Description of the Land of Kamchatka


Opisanie zemli Kamchatki (Description of the land of Kamchatka) is a two-volume work on the cultural and natural heritage of the Kamchatka Peninsula written by the explorer and naturalist Stepan Petrovich Krasheninnikov (1713–55) and published in the year of his death. The Russians began exploring what became known as the Russian Far East in the time of Peter the Great (1672–1725). Cossacks reached the Kuril Islands in 1713, and in 1725 Vitus Bering began his first expedition. In 1728, during this trip, he discovered the strait separating Asia from North America that today bears his name. Peter’s successors funded additional expeditions to Siberia, the Russian Far East and Alaska, including the Great Northern Expedition of 1733–43. The Second Kamchatka Expedition, which included Bering’s second and successful voyage to Alaska in 1741, was a part of this larger scientific mission. The book’s author, Krasheninnikov, was a young Russian natural scientist and geographer who participated in the Second Kamchatka Expedition. He went ahead of the other scientists on the journey to Kamchatka, where he became a meticulous observer of the local flora and fauna as well as of the cultures and languages of the native peoples of the peninsula, the Koryaks and Itel’men. Krasheninnikov's book became the first published monograph devoted exclusively to Kamchatka. Krasheninnikov benefitted from the scholarship of the more famous German specialists on the expedition, including Georg Wilhelm Steller, Gerhard Friedrich Müller, and Johann Georg Gmelin, but he made many observations that were new to the scientific literature, which made this book a scientific classic. The two volumes contain numerous illustrations of natural and cultural scenes, including the towering active volcanoes of Kamchatka, of significant ports and Russian fortresses along the coast, and of the customs and activities of native peoples and the variegated landscape. This work also covers areas neighboring Kamchatka, including the Kurile Islands and the far western reaches of the Aleutian Islands and parts of North America. The book includes maps of Kamchatka and the Kurile Islands and nearby parts of Eastern Siberia, and it contains a brief and informal dictionary of key Russian terms in the native languages of Kamchatka as well as an index. Krasheninnikov was born in Moscow to a family of humble origins. In 1734, after his expeditions, he returned to Saint Petersburg, where he was named professor of botany and eventually was elected to the Imperial Russian Academy of Sciences.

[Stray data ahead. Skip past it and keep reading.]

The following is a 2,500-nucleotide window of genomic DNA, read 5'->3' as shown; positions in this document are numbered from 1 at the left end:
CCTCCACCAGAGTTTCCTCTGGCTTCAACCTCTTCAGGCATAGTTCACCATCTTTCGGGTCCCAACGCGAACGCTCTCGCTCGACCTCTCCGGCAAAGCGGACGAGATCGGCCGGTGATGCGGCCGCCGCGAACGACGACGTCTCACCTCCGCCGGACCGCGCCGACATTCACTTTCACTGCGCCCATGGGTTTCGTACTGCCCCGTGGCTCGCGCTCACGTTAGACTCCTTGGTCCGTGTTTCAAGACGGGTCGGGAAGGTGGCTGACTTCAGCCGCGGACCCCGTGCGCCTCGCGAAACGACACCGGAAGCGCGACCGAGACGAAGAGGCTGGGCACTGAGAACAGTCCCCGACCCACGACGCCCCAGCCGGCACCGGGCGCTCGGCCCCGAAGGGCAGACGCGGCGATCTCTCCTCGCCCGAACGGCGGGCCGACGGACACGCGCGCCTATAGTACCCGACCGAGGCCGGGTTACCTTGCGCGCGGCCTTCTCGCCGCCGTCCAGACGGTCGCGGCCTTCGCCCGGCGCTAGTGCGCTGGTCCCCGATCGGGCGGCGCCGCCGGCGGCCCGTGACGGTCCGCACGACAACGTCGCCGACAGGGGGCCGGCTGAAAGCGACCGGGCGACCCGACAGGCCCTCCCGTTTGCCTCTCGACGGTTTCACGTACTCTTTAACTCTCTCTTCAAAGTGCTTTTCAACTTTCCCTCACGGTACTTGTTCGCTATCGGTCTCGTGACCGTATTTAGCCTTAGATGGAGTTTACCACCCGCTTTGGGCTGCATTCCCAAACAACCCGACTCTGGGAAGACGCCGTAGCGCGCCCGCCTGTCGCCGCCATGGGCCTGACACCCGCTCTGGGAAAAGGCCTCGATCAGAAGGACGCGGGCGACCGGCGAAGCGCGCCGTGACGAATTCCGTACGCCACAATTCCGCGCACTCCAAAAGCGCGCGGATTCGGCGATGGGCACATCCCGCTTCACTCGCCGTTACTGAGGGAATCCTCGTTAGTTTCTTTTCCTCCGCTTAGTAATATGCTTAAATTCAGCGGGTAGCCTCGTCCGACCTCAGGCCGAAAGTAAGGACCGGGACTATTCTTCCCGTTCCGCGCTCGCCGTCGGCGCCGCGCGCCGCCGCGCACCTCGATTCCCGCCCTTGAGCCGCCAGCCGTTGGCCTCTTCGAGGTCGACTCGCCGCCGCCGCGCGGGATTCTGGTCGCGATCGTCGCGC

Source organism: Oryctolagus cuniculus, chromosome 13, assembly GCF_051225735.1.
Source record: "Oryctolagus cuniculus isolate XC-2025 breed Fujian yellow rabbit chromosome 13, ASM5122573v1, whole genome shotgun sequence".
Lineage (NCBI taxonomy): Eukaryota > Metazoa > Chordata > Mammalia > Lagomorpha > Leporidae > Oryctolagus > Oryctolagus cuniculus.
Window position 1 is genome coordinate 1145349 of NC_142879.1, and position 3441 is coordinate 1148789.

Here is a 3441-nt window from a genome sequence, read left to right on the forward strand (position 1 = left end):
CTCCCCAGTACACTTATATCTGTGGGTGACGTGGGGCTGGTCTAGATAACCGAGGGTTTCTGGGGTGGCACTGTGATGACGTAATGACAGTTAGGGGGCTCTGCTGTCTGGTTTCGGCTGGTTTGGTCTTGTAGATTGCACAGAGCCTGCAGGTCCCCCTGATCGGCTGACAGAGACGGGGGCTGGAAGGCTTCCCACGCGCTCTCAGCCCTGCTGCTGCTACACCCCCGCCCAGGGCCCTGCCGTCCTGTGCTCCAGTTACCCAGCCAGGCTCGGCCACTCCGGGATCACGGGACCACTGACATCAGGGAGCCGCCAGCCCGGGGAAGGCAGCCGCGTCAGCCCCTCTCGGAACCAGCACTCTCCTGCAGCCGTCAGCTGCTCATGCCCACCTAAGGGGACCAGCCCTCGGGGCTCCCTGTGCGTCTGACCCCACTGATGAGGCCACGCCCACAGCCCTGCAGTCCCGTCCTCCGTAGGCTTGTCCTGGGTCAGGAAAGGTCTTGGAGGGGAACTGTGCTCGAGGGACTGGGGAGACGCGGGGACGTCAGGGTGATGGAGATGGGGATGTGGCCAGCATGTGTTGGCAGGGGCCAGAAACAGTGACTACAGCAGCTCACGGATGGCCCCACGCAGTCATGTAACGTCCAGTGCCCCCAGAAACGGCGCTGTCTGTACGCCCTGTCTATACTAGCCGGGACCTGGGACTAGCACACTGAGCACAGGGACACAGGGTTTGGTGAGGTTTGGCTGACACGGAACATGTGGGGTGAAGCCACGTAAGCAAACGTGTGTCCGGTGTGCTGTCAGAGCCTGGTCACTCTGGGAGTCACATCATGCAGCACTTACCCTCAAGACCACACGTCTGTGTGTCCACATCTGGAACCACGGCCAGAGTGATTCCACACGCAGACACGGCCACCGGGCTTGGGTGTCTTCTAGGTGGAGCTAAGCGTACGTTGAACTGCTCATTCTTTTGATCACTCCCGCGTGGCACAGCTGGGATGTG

Last updated: June 9, 2017